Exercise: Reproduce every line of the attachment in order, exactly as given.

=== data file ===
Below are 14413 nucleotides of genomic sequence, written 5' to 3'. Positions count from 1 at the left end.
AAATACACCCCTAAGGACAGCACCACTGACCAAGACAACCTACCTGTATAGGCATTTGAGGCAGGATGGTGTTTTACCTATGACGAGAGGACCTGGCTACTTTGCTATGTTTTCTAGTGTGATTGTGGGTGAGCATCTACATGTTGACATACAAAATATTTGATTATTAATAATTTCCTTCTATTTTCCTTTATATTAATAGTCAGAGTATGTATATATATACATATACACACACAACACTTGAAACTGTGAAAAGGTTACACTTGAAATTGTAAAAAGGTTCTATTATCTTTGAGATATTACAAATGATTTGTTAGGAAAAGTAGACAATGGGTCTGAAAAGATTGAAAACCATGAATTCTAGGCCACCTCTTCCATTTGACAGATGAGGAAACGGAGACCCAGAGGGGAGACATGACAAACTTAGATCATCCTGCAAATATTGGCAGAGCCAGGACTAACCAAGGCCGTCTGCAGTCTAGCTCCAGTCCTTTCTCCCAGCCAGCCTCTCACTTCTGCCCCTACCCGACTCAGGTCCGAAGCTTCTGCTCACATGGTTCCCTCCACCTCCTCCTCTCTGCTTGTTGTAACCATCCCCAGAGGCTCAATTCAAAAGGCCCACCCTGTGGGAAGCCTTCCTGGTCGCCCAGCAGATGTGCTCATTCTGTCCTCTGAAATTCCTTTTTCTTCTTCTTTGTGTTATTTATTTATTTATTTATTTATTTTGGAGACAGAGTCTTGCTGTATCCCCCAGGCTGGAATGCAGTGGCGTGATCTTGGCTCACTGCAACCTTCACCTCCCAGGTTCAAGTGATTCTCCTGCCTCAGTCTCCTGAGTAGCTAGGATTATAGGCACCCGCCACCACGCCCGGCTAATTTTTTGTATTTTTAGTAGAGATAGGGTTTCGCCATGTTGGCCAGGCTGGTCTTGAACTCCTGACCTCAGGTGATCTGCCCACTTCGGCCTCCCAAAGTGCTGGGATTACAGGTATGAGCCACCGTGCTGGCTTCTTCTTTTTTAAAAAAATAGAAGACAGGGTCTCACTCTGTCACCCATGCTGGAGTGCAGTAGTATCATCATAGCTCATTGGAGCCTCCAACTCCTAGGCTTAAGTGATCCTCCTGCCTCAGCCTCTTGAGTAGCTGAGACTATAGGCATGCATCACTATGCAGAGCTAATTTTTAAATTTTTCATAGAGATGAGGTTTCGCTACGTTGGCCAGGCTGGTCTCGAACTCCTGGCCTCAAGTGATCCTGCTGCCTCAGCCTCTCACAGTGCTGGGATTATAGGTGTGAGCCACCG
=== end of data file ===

Below are 14413 nucleotides of genomic sequence, written 5' to 3'. Positions count from 1 at the left end.
AAATACACCCCTAAGGACAGCACCACTGACCAAGACAACCTACCTGTATAGGCATTTGAGGCAGGATGGTGTTTTACCTATGACGAGAGGACCTGGCTACTTTGCTATGTTTTCTAGTGTGATTGTGGGTGAGCATCTACATGTTGACATACAAAATATTTGATTATTAATAATTTCCTTCTATTTTCCTTTATATTAATAGTCAGAGTATGTATATATATACATATACACACACAACACTTGAAACTGTGAAAAGGTTACACTTGAAATTGTAAAAAGGTTCTATTATCTTTGAGATATTACAAATGATTTGTTAGGAAAAGTAGACAATGGGTCTGAAAAGATTGAAAACCATGAATTCTAGGCCACCTCTTCCATTTGACAGATGAGGAAACGGAGACCCAGAGGGGAGACATGACAAACTTAGATCATCCTGCAAATATTGGCAGAGCCAGGACTAACCAAGGCCGTCTGCAGTCTAGCTCCAGTCCTTTCTCCCAGCCAGCCTCTCACTTCTGCCCCTACCCGACTCAGGTCCGAAGCTTCTGCTCACATGGTTCCCTCCACCTCCTCCTCTCTGCTTGTTGTAACCATCCCCAGAGGCTCAATTCAAAAGGCCCACCCTGTGGGAAGCCTTCCTGGTCGCCCAGCAGATGTGCTCATTCTGTCCTCTGAAATTCCTTTTTCTTCTTCTTTGTGTTATTTATTTATTTATTTATTTATTTTGGAGACAGAGTCTTGCTGTATCCCCCAGGCTGGAATGCAGTGGCGTGATCTTGGCTCACTGCAACCTTCACCTCCCAGGTTCAAGTGATTCTCCTGCCTCAGTCTCCTGAGTAGCTAGGATTATAGGCACCCGCCACCACGCCCGGCTAATTTTTTGTATTTTTAGTAGAGATAGGGTTTCGCCATGTTGGCCAGGCTGGTCTTGAACTCCTGACCTCAGGTGATCTGCCCACTTCGGCCTCCCAAAGTGCTGGGATTACAGGTATGAGCCACCGTGCTGGCTTCTTCTTTTTTAAAAAAATAGAAGACAGGGTCTCACTCTGTCACCCATGCTGGAGTGCAGTAGTATCATCATAGCTCATTGGAGCCTCCAACTCCTAGGCTTAAGTGATCCTCCTGCCTCAGCCTCTTGAGTAGCTGAGACTATAGGCATGCATCACTATGCAGAGCTAATTTTTAAATTTTTCATAGAGATGAGGTTTCGCTACGTTGGCCAGGCTGGTCTCGAACTCCTGGCCTCAAGTGATCCTGCTGCCTCAGCCTCTCACAGTGCTGGGATTATAGGTGTGAGCCACCG